ReduxRating:  4/10

TriviaBig Thing signaled a decline in the band's popularity with the LP only reaching gold level sales. That downward trend continued into the 90s with their next album, 1990's Liberty, only reaching #46 and failing to go gold or produce a Top 40 single. With their career and status as relevant hit makers in jeopardy, the band went into the studio to record their next album. Titled Duran Duran, it was given the nickname of The Wedding Album due to the cover photo and to help distinguish it from their 1981 self-titled debut. Finished near the start of '92, there was a feeling from the band's new management and the label that the LP was going to be a hard sell. Duran Duran had their time in the 80s sun and trying to rally support for a comeback was getting difficult. The album lingered on the shelf for months until Capitol decided to test the track "Ordinary World" on some radio stations in Florida. The response was immediate and demand for the song began to grow. Capitol had to quickly get the single printed up and the album set for release. "Ordinary World" would end up reaching #3 on the Pop chart and go gold. Its follow-up, "Come Undone," would then reach #7. The pair of hits would send the album to #7 and it would go platinum. While the songs and the album would be a big last blast for the band, it was certainly a sweet comeback that boosted their status and career. They would continue to record and tour over the years and in 2015 they returned to the Top 10 with their 14th studio album Paper Gods.


Wednesday, May 18, 2022

"Livin' Right" by Glenn Frey

Song#:  3833
Date:  03/18/1989
Debut:  92
Peak:  90
Weeks:  4
Genre:  Rock

Pop Bits:  Frey's third solo album, Soul Searchin', started off fairly well with the #13 Pop/#2 AC/#15 Rock single "True Love." However, the title track follow-up single didn't do nearly as well. While it would get to #5 AC, it failed to reach the other charts. Then this third single wouldn't get very far with it peaking at #22 AC while spending a short month at the bottom of the Pop chart. With those results, the best the album could do was #36. It would fail to reach the gold level sales of his previous two albums.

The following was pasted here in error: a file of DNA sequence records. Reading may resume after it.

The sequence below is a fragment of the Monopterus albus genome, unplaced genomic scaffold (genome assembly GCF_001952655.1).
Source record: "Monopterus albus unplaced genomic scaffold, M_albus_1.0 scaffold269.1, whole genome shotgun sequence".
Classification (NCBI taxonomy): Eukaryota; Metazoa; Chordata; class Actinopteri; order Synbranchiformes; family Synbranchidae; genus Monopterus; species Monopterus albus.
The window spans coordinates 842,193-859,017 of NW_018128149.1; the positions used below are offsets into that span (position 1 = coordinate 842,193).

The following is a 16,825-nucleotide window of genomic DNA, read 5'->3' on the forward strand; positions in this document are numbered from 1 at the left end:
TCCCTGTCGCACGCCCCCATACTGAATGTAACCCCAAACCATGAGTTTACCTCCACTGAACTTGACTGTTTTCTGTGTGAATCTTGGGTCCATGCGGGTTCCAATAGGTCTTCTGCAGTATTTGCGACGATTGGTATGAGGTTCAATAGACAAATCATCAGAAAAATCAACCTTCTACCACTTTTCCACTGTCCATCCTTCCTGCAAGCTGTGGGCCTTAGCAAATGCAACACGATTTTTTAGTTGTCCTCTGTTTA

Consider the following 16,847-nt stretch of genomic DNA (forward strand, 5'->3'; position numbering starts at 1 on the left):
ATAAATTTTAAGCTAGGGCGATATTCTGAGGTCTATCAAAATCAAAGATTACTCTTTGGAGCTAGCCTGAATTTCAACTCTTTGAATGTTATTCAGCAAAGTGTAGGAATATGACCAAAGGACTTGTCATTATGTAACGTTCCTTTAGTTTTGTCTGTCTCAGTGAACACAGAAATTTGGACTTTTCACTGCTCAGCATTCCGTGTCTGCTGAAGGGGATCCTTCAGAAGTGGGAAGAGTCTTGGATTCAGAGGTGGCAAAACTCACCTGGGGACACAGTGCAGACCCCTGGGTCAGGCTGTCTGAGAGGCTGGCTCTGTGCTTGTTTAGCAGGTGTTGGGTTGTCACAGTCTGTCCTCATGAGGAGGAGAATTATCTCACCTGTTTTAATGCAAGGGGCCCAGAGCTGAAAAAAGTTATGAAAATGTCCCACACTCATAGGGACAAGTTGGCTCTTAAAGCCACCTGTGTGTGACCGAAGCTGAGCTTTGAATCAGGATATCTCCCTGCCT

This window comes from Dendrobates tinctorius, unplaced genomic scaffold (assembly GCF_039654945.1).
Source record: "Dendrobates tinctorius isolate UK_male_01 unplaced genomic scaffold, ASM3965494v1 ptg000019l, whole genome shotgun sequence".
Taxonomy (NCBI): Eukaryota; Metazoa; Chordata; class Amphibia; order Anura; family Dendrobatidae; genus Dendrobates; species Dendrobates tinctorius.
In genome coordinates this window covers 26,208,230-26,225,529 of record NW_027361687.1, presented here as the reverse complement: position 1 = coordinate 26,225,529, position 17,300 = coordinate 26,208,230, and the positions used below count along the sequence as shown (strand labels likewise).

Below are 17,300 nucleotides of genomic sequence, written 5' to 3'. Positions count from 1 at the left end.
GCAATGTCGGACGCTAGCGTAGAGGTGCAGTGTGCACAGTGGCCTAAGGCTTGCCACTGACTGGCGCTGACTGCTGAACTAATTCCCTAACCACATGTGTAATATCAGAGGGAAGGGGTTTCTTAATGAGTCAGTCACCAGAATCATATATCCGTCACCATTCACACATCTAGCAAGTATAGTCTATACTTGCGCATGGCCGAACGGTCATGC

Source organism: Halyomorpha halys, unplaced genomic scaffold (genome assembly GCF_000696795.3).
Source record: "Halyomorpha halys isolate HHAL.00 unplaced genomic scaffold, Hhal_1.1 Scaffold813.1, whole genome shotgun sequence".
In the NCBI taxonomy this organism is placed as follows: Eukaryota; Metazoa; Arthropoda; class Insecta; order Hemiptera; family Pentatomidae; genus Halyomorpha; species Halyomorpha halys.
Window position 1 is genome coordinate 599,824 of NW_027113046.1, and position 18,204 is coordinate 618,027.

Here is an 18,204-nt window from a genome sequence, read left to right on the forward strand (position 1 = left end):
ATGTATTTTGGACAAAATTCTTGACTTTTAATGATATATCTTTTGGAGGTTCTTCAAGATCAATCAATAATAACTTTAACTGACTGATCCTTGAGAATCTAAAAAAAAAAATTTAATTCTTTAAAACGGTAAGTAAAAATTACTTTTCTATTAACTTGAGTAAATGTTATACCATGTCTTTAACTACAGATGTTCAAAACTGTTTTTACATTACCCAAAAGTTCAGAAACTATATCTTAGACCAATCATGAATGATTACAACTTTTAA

ReduxReview:  This ode to better living came off like an attempt replicate the success of Frey's own hit "The Heat Is On." It also sounded like a shelved Huey Lewis & the News track. Lewis' rock/blues/soul sound was becoming less popular at the time so I'm not sure why Frey would go down that same road. It just wasn't all that interesting or all that good. Frankly, it sounded like an artist who was running out of ideas.

ReduxRating:  2/10

Trivia:  Frey's last significant single came in 1991 with "Part of You, Part of Me." That tune was included on the soundtrack to the hit film Thelma and Louise. The song would get to #55 Pop/#7 AC/#9 Rock. It would be included on his next solo album, '92's Strange Weather. Unfortunately, the initial single from the LP, "I've Got Mine," would stall at #91 Pop while getting to #12 AC. Two other singles from the album would reach the AC chart, but failed to crack the Pop chart. Without a significant mainstream hit to promote the album, it became Frey's first to miss the chart. Save for a covers album in 2012, it would bring a close to Frey's solo career. He would reunite with the Eagles in '94 and remain with them through to his death in 2016.


Tuesday, May 17, 2022

"After All" by Cher & Peter Cetera

Top 10 Alert!
Gold Record Alert!
Song#:  3832
Date:  03/11/1989
Debut:  59
Peak:  6
Weeks:  20
Genre:  Pop, Adult Contemporary, Soundtrack

Pop Bits:  In '88, songwriter Dean Pitchford (of Footloose fame) was tasked to write a theme song for an upcoming rom-com film titled Chances Are. Taking cues from the film's plot, Pitchford came up with a concept for a song and then took it over to his sometimes co-writer Tom Snow. The pair finished the new tune "After All" and work began on finding artists to record it as a duet. Cher was in the process of recording the follow up to her successful '87 self-titled comeback album and the tune made it over to her camp. For a duet partner, Peter Cetera was approached and came on board. The track was completed and just prior to the film's opening, it was issued out as a single. It would find its way to the Pop Top 10 while hitting #1 at AC. In doing so, the song became Cher's first effort as a solo artist to top that chart. There were no plans to issue out a soundtrack album to the film, so the only way to get the song upon release was the single and that helped it reach gold level sales. It would later be included on Cher's '89 album Heart of Stone. The tune would go on to receive an Oscar nod for Best Original Song.